Out of the Woodwork
On the right day, with the right conditions, an unknown surfer can become a legend
When you hear about someone totally killing it, someone surfing the guts out of it on the day of the year, it’s usually some famous pro. But every once in a while a story surfaces about some random dude—an underground ripper who comes out of the woodwork and dominates the conditions. Over the years I would occasionally hear such tales, and they included names like Jimmy Lucas, Zen del Rio, Mikey Meyer, Greg Russ, Ryan Moore, Randall Paulson, and David Scard.
On one occasion, I got to witness one of these unexpected performances myself. It was primetime North Shore season and a super-strong, relatively early west swell arrived at a sand-less Pipeline. Big, mean 10 to 15 footers barely backed off Second Reef and steamrolled through the Banzai Bowl like no day I had seen before or since. This was macking, death-defying Pipe.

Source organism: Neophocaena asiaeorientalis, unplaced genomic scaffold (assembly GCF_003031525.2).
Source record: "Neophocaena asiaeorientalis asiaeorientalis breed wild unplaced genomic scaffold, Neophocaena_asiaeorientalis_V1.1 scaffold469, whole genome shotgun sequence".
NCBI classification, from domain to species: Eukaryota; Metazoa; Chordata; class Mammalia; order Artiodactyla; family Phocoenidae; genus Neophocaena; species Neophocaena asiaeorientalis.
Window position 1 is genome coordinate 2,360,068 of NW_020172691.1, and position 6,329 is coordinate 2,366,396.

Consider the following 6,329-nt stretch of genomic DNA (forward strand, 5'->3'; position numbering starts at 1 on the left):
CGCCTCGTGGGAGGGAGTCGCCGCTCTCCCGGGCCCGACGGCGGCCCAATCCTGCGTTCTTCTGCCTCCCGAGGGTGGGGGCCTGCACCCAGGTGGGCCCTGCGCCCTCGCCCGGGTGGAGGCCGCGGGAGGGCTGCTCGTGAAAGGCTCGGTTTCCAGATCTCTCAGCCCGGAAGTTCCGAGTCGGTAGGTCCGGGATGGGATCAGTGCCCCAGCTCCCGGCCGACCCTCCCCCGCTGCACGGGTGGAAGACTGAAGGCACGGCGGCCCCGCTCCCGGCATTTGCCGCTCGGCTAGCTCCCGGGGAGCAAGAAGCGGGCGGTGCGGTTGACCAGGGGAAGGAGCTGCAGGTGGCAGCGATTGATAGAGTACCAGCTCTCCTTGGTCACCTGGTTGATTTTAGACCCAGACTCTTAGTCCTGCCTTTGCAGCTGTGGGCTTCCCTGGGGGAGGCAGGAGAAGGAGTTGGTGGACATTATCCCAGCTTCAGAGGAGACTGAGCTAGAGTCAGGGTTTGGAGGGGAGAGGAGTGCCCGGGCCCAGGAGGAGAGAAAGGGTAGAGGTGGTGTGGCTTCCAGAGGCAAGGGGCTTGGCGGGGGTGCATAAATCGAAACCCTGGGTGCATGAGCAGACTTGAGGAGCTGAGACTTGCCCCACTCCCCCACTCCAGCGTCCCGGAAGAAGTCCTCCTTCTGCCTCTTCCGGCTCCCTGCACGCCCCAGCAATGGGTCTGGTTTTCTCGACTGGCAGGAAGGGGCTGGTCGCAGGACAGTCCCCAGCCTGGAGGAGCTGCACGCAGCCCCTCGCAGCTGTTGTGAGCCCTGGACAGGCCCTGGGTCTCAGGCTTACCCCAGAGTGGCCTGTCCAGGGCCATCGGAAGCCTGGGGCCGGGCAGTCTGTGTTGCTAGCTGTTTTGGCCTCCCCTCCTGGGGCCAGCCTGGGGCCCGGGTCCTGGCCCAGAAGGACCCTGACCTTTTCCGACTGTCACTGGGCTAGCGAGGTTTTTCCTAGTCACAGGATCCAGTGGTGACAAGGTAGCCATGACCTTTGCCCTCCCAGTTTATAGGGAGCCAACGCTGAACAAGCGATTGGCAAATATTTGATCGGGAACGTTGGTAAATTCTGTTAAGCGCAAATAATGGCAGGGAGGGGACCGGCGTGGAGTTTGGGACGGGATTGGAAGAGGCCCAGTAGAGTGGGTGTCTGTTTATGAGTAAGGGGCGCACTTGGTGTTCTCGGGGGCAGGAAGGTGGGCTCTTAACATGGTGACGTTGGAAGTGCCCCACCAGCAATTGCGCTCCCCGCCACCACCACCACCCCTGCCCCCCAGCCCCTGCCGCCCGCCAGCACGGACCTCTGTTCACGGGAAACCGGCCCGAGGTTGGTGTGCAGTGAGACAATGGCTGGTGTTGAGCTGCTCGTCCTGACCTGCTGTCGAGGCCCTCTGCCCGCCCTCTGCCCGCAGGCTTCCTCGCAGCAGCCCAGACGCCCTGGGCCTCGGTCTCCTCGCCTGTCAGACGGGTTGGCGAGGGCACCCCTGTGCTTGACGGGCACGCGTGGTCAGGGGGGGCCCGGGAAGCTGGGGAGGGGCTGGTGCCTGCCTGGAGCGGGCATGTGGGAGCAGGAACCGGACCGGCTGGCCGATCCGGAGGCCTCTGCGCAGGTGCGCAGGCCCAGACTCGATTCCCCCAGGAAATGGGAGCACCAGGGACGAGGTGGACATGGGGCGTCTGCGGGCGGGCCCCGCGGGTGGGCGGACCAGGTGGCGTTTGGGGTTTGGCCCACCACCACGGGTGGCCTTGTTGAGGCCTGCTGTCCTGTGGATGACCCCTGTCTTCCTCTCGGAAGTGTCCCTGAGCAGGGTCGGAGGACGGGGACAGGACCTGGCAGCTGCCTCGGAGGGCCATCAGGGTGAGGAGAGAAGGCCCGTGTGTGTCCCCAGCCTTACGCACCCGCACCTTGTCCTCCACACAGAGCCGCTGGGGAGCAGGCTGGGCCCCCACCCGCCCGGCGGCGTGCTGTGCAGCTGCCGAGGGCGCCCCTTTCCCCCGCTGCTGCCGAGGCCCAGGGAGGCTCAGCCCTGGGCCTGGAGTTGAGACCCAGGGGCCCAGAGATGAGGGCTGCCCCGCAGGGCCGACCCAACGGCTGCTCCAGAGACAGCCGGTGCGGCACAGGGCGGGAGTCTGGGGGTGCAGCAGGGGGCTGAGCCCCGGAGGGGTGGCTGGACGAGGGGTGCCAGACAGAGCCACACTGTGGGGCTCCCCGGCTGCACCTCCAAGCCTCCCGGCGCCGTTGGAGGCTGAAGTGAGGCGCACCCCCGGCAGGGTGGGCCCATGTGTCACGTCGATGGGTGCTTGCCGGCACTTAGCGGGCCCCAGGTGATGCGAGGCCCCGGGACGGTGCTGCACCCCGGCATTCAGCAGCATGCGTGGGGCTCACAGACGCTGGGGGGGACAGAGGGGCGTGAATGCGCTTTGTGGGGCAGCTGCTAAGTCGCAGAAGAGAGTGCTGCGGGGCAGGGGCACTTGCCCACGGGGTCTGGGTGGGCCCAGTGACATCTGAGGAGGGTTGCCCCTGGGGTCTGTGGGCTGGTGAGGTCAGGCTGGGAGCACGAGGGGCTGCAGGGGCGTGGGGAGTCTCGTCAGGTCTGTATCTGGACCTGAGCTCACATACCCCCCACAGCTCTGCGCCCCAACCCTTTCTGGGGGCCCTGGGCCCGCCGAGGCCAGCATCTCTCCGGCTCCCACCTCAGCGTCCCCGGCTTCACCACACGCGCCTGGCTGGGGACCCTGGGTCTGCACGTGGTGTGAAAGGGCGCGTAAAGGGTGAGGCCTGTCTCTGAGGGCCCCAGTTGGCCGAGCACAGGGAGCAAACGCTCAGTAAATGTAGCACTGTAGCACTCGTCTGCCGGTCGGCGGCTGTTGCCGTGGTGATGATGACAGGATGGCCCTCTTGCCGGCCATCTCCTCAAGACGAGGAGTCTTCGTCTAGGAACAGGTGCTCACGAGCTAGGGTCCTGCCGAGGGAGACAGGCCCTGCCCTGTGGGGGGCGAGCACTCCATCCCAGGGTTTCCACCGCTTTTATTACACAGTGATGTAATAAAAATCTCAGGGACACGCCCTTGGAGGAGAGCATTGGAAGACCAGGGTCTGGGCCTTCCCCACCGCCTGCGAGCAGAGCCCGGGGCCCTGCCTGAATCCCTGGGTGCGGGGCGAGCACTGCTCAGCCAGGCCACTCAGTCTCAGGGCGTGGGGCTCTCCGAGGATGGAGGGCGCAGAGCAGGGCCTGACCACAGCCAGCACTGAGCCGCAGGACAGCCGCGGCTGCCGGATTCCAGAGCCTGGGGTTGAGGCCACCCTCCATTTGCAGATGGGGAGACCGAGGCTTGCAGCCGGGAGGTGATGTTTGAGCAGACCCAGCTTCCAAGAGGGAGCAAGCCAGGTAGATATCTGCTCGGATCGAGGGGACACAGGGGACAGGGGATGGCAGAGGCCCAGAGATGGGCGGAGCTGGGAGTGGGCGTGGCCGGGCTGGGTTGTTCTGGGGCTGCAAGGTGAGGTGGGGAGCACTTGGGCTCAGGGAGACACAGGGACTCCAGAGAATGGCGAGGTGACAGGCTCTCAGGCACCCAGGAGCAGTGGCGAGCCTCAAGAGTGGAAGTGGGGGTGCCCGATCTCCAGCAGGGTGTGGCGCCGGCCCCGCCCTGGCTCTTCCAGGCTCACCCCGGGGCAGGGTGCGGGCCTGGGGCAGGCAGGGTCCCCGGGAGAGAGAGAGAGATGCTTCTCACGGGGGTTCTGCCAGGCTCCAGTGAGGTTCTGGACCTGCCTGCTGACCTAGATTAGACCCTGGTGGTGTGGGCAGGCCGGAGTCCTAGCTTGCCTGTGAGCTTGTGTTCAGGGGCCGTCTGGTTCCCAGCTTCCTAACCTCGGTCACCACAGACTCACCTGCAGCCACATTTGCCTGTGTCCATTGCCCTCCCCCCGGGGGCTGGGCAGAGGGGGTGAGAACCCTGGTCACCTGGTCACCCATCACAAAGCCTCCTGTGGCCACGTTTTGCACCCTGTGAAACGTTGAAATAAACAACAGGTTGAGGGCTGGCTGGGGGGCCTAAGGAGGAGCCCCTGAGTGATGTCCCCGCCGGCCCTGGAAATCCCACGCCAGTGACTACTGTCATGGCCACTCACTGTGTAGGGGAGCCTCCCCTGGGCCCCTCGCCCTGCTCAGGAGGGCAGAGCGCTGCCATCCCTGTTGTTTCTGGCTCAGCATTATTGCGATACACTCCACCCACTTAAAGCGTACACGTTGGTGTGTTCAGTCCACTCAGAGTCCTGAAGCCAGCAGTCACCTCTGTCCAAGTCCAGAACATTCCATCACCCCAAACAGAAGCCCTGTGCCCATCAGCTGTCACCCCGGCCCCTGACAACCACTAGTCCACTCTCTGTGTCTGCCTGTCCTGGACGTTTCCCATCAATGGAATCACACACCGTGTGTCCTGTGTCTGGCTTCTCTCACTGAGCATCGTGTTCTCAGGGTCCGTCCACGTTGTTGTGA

Most of the usual suspects were out, and Derek Ho in particular was surfing really well. But there was one guy who was mad-dogging it so hard—just frothing and going on everything and getting so psychotically pitted that it made everyone pay attention and ask, “Who the f–k is that guy?”
As it turns out, this guy was from Redondo Beach, California and his name was Reese Patterson. And, as a fitting tribute to his performance, that day at Pipe has been informally referred to as “the Reese Patterson day” ever since.
So here’s a shout out to the Reese Pattersons of the world: may you rip so hard that you get to have an entire day named after you.